My role in the design and manufacture:
Work began on this project after a local scrapyard reached out to the company I worked for at the time. (Nye Manufacturing Ltd.)
The scrapyard was looking for a tool which they could mount on one of the hydraulic excavators they had onsite. Right away we began looking at some existing designs on the market. Most were stationary, in the sense that they were not able to rotate at all. This meant the operator was limited in the overall range that tool could be used. We knew ours would have to rotate 360 degrees which was accomplished with a Rotobec 360 degree rotator.
Another consideration was the intent of the tool. Most auto recycling facilities spend a majority of their time stripping old cars of the valuable resources (wiring which has copper, alloys used in the engine/drivetrain, removing hazardous fluids, etc..)
This meant a nimble and dexterous tool was required, something almost fingerlike to pick and pull smaller pieces from the automobiles. This is where the shape of the engine puller came into place.
I decided to go for a staggered and welded plate design, meaning that flame-cut plates of QT100 steel could be layered in varying thickness’ and shapes. This also kept the cost of construction down vs going the route of casting and then machining after, which is more common.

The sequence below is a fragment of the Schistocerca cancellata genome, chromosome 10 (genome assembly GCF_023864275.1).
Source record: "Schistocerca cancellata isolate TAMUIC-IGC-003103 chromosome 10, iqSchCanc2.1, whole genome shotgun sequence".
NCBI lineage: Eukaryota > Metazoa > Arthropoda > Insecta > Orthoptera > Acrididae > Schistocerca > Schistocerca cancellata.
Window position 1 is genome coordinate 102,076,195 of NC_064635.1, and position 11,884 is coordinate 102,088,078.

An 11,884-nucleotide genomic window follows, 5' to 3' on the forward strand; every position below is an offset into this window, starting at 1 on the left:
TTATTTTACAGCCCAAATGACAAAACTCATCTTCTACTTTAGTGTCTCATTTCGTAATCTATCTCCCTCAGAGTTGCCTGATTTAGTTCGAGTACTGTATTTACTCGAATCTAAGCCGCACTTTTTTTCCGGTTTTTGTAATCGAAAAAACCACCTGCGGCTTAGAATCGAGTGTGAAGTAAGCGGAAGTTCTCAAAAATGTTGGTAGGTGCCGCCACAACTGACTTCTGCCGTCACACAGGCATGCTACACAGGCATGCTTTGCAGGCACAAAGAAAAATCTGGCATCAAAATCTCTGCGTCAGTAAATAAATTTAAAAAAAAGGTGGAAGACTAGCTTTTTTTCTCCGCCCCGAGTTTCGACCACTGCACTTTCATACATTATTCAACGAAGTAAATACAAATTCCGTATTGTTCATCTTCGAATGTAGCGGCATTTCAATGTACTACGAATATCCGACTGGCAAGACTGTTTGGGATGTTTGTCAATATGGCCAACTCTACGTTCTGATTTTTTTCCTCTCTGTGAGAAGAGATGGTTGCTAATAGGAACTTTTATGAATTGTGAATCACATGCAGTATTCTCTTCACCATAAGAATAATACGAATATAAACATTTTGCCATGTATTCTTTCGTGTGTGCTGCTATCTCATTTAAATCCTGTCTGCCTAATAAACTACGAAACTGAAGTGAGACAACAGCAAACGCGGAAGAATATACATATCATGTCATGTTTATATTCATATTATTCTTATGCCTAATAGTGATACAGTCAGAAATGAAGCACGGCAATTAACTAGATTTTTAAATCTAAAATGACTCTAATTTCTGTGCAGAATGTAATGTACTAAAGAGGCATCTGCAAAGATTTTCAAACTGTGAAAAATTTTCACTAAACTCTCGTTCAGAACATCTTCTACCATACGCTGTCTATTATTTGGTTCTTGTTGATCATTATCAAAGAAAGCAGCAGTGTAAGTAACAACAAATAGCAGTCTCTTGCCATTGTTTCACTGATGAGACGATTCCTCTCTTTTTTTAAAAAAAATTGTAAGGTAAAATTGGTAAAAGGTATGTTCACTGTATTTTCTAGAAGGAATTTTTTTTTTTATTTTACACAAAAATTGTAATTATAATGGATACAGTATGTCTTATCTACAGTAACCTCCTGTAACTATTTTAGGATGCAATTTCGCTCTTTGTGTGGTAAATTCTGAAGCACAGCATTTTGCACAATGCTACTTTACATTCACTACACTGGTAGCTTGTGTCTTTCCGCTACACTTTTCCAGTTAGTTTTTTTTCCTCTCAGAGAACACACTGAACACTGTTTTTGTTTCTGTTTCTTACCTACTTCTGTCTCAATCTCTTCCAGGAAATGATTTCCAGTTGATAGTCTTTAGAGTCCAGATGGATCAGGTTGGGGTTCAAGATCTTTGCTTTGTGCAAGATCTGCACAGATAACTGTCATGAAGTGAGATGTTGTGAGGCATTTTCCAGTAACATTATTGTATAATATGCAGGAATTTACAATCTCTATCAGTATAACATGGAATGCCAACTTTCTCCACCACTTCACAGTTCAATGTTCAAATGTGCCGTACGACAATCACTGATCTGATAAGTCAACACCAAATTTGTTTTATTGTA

One other consideration was cutting of material. To accomplish this a set of shear blades would be incorporated into the moving and stationary sides of the extremities. Bowe Machine Co. supplied the shear blades. They a well known shear blade manufacturer who was known to supply such manufacturers as LaBounty, Genesis.
The main pivot is a single 6″ Dia. alloy pin made from 4340 HTSR alloy steel in combination with greaseable aluminum bronze bushings.
To produce the force required for shearing of steel two massive 6″ diameter hydraulic cylinders were used at an operating pressure of approximately 4500PSI (STD for hydraulic excavators). This meant that a force of roughly 127,234.50 LB per cylinder is produced, a total of approximately 254,469.00 LB. More than enough for to cut steel rebar, even railroad tracks as we found out during testing.
Machining tolerances were held fairly tight as the shear blades need almost perfect alignment to function properly. Pockets for the blades were CNC machined into the extremities and shim plates of varying thicknesses installed under the blades allowed for fine tuning of the cutting faces.
The engine block cracker is basically the same as the engine puller, main difference being the crushing jaws instead of the precise pincers that engine puller has.
The idea behind the engine block cracker comes from crushing and cracking the old cast engine blocks to remove the more valuable alloy metals inside, which are typically much tougher and survive the cracking process.
Jaw construction is mainly QT100 structural steel, the crushing teeth are made from AR400 abrasion resistant steel.
The design software used on this project was Solidworks.